Chelated Micronutrients


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WHAT ARE CHELATES?

The word chelate (pronounced: “key-late”) is derived from the Greek word “chele” which literally means “claw”. Hence, chelate refers to the pincer-like manner in which a metal nutrient ion is encircled by the larger organic molecule (the claw), usually called a ligand or chelator. 

Chelated micronutrients are protected from oxidation, precipitation, and immobilization in certain conditions because the organic molecule (the ligand) can combine and form a ring encircling the micronutrient. The pincer-like manner in which the micronutrient is bonded to the ligand changes the micronutrient’s surface property and favors the uptake efficiency of foliarly applied micronutrients. 

Chelation occurs when certain large molecules form multiple bonds with a micronutrient, protecting it from reacting with other elements in the nutrient solution and increasing its availability to the plant. 

Why are Krystal Klear micronutrient solutions so effective?

Dual Chelation: Utilizes patented, biodegradable IDS in conjunction with EDTA to maximize the benefits of both chelating agents.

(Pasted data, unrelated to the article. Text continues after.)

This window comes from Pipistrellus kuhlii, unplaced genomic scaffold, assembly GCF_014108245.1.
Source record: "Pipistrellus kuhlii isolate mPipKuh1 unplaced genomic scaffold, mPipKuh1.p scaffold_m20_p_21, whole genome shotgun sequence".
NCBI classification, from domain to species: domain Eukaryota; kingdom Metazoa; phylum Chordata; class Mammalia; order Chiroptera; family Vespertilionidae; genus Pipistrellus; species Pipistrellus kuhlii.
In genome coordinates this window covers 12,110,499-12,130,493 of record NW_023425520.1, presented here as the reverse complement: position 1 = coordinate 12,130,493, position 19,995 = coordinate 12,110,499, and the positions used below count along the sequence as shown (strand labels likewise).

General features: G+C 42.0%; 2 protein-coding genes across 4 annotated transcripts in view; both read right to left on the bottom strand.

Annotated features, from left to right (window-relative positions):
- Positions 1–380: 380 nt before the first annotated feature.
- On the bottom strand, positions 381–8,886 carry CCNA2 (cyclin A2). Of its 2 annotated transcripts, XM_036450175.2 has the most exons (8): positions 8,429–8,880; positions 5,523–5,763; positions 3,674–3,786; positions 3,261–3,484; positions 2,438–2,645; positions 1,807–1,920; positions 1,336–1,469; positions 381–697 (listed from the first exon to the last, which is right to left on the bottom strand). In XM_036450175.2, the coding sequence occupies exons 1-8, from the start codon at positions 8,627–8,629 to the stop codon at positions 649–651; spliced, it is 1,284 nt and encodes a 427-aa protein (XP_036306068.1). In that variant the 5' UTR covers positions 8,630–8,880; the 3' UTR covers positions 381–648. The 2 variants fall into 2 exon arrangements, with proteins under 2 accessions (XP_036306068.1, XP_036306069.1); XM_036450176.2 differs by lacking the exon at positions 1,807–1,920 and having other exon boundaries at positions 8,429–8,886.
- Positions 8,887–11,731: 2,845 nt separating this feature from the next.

Stability Constant: Refers to the equilibrium state of a metal cation and a ligand to form a chelating complex: A good stability constant is one in which the bond is strong enough to hold the metal in solution but not so strong that it doesn’t release the metal when applied.

Number of ligands: This refers to the ligands or “legs” that bond the metal to the chelating agents. For example, EDTA has 6 and LidoQuest® IDS-40 has 5 ligands while citric acid has 3 carboxylic ligands and glucoheptonate has 1. The higher the number of legs means more cation surface area is covered.

That is why both EDTA and LidoQuest IDS-40 chelated metals are stable in orthophosphate solutions for an extended period while others fall apart and precipitate over time.

Chelated Micronutrient Solutions:

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